I grew up sailing the San Francisco Bay. My summers were spent in sailing school. My father’s daughter, I loved being on the water. There was no place more peaceful or exhilarating.
That serenity turned to turbulence one cold and foggy day. While speeding downwind, our boat broached. The bow dipped below the water’s surface, knocking me down hard. Harnessed in, I panicked as two-thirds of the boat submerged. My frozen fingers could not detach the harness.
Within seconds it was over. We were upright and safe. But I now feared the thing I had once loved.
Fear is a powerful provocateur. Our minds can take an experience or perception and create a lasting narrative. Living with secondary progressive multiple sclerosis is a lesson in metabolizing fear. Life before MS was synonymous with sailing. Free and fluid, I was agile in both my abilities and desires. Multiple sclerosis was my broach. Its sudden onset shook my world. My speech, mobility, dexterity, and cognition all took a hit.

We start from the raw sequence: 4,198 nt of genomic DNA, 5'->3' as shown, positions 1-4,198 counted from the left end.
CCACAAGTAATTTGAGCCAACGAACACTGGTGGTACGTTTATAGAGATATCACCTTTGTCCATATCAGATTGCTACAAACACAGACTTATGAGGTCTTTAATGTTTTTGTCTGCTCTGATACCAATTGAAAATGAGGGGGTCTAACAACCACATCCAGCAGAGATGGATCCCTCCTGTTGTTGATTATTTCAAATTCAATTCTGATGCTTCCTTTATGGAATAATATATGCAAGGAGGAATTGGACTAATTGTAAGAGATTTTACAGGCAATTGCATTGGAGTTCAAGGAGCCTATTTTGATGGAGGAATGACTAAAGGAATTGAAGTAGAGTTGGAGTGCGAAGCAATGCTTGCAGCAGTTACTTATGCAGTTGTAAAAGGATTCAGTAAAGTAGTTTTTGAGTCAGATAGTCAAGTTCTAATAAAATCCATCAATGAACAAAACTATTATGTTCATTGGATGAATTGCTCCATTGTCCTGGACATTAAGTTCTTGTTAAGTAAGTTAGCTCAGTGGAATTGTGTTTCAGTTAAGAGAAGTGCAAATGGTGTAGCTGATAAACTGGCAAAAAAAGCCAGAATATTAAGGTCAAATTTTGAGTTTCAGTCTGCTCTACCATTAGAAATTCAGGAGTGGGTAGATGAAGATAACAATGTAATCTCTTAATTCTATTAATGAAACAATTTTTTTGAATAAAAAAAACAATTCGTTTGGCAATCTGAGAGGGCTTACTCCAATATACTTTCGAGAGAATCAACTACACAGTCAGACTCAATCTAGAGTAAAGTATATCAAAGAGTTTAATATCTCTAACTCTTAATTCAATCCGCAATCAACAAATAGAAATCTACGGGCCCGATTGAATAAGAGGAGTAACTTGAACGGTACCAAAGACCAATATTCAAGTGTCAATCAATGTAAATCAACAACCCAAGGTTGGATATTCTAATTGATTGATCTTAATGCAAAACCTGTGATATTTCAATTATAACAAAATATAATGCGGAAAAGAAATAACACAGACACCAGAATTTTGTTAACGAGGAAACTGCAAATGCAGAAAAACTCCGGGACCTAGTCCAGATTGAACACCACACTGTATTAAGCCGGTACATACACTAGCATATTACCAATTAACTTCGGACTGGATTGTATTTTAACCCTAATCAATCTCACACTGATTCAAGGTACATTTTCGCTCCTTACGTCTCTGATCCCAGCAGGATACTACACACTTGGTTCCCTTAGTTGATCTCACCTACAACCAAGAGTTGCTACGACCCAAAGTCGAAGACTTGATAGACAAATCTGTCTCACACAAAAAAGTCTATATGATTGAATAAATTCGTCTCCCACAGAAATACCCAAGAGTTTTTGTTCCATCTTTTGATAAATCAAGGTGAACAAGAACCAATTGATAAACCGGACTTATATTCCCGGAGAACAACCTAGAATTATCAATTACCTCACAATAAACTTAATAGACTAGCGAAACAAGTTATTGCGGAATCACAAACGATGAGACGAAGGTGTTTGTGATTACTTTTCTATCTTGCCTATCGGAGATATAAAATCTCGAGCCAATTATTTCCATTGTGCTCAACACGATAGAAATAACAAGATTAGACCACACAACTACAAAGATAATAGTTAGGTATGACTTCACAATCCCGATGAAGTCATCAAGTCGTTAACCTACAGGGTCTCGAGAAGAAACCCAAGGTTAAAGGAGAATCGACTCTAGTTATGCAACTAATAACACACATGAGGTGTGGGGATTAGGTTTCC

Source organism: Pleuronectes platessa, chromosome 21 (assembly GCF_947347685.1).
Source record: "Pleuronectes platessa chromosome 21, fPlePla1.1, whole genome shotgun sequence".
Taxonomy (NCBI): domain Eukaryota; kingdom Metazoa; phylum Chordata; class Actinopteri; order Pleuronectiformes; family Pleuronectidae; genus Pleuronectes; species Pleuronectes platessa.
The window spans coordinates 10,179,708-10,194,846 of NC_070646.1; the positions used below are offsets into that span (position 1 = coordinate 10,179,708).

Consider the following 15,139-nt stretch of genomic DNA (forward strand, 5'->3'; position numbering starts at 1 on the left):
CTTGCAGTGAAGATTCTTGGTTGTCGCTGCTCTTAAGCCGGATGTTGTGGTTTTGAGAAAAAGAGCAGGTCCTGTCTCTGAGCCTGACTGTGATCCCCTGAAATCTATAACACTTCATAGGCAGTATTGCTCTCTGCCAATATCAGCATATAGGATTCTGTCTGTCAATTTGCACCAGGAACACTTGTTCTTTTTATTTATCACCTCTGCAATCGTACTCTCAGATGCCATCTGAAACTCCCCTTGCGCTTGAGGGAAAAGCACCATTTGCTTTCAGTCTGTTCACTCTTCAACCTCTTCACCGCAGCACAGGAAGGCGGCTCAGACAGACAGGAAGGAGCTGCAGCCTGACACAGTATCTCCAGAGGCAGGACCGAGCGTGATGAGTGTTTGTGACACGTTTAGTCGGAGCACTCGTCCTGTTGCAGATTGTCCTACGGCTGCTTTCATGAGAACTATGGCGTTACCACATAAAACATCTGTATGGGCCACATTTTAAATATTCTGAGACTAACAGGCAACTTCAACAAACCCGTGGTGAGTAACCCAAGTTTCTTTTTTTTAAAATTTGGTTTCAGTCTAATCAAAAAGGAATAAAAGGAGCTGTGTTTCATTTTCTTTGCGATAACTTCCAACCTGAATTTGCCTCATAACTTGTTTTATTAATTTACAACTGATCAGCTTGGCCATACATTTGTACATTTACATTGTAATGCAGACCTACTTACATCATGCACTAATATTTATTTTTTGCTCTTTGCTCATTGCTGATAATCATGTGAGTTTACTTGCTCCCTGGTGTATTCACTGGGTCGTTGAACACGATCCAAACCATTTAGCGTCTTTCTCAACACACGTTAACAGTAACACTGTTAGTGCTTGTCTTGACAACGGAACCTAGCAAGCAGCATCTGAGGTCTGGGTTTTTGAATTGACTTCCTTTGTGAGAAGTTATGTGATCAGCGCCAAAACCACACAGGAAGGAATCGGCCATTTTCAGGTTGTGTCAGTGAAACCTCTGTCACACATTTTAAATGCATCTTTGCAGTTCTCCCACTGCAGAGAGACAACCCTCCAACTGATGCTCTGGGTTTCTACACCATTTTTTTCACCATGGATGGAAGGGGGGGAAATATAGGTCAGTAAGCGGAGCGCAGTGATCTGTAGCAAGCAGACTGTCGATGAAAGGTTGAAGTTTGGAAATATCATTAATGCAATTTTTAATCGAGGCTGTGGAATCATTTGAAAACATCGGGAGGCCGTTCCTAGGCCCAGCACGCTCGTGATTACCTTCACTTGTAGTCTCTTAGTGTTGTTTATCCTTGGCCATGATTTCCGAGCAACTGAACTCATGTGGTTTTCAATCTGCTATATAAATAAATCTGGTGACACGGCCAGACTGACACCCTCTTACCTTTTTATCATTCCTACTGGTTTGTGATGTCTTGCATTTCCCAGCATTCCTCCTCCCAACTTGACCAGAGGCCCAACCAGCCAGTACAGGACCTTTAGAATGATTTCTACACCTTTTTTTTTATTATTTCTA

I lived in anticipation of my next exacerbation. The anxiety left me far more disabled than the MS. I was afraid of doing too much. I was afraid of doing too little. Panic left me paranoid and exhausted.
I soon realized this was unsustainable. There was zero space in the universe for both panic and peace. I decided to reconstruct where I could focus my efforts. Living with multiple sclerosis meant losing that which no longer served my best interests. I adjusted my expectations and created real-life solutions for healthier living.
I began dismantling each aspect of my disease. What did I fear most? Which did I need to learn more about? Which did I stress about the most?
We are sorry that this post was not useful for you!
Let us improve this post!
Tell us how we can improve this post?